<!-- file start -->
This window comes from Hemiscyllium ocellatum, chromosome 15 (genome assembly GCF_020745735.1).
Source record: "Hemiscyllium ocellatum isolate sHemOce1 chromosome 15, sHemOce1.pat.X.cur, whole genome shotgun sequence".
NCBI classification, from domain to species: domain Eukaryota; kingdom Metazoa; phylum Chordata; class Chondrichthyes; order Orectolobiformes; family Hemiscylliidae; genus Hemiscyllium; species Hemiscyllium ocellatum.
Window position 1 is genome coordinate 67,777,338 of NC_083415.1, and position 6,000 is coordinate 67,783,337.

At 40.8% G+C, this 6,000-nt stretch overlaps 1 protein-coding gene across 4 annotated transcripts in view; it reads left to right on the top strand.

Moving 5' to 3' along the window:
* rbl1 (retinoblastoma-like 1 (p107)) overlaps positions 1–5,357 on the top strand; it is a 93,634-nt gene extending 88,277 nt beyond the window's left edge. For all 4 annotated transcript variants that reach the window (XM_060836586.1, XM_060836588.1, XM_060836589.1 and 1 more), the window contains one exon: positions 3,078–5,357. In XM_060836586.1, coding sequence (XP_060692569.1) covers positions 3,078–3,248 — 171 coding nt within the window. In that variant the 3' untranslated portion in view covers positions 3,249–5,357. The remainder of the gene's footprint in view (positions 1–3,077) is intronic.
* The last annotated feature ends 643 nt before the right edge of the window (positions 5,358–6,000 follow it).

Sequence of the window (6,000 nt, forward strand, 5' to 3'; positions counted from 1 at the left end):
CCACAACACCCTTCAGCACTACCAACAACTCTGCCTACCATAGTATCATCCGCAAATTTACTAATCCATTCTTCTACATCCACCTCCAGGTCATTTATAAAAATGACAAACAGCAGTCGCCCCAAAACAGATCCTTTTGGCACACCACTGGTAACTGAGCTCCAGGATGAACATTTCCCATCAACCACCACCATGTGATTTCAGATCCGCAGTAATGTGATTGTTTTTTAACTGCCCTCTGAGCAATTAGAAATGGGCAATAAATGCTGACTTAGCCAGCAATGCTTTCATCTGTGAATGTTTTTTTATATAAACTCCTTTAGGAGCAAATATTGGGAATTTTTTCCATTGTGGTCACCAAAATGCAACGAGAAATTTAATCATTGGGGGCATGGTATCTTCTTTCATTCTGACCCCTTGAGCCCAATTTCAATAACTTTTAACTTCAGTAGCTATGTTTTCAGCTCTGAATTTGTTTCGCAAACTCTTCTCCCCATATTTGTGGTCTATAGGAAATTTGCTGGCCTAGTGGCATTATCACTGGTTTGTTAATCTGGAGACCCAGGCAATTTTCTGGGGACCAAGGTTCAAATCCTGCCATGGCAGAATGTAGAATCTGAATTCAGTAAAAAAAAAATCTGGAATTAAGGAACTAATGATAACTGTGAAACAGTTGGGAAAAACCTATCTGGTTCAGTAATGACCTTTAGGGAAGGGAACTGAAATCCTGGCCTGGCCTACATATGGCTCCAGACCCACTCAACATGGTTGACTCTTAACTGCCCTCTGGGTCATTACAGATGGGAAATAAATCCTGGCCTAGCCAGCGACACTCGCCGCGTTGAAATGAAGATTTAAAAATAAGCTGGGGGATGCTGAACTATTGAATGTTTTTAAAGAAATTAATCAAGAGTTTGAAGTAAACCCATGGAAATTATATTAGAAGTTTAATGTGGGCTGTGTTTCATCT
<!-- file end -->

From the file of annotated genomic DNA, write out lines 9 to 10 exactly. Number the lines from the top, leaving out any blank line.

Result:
Sequence of the window (6,000 nt, forward strand, 5' to 3'; positions counted from 1 at the left end):
CCACAACACCCTTCAGCACTACCAACAACTCTGCCTACCATAGTATCATCCGCAAATTTACTAATCCATTCTTCTACATCCACCTCCAGGTCATTTATAAAAATGACAAACAGCAGTCGCCCCAAAACAGATCCTTTTGGCACACCACTGGTAACTGAGCTCCAGGATGAACATTTCCCATCAACCACCACCATGTGATTTCAGATCCGCAGTAATGTGATTGTTTTTTAACTGCCCTCTGAGCAATTAGAAATGGGCAATAAATGCTGACTTAGCCAGCAATGCTTTCATCTGTGAATGTTTTTTTATATAAACTCCTTTAGGAGCAAATATTGGGAATTTTTTCCATTGTGGTCACCAAAATGCAACGAGAAATTTAATCATTGGGGGCATGGTATCTTCTTTCATTCTGACCCCTTGAGCCCAATTTCAATAACTTTTAACTTCAGTAGCTATGTTTTCAGCTCTGAATTTGTTTCGCAAACTCTTCTCCCCATATTTGTGGTCTATAGGAAATTTGCTGGCCTAGTGGCATTATCACTGGTTTGTTAATCTGGAGACCCAGGCAATTTTCTGGGGACCAAGGTTCAAATCCTGCCATGGCAGAATGTAGAATCTGAATTCAGTAAAAAAAAAATCTGGAATTAAGGAACTAATGATAACTGTGAAACAGTTGGGAAAAACCTATCTGGTTCAGTAATGACCTTTAGGGAAGGGAACTGAAATCCTGGCCTGGCCTACATATGGCTCCAGACCCACTCAACATGGTTGACTCTTAACTGCCCTCTGGGTCATTACAGATGGGAAATAAATCCTGGCCTAGCCAGCGACACTCGCCGCGTTGAAATGAAGATTTAAAAATAAGCTGGGGGATGCTGAACTATTGAATGTTTTTAAAGAAATTAATCAAGAGTTTGAAGTAAACCCATGGAAATTATATTAGAAGTTTAATGTGGGCTGTGTTTCATCT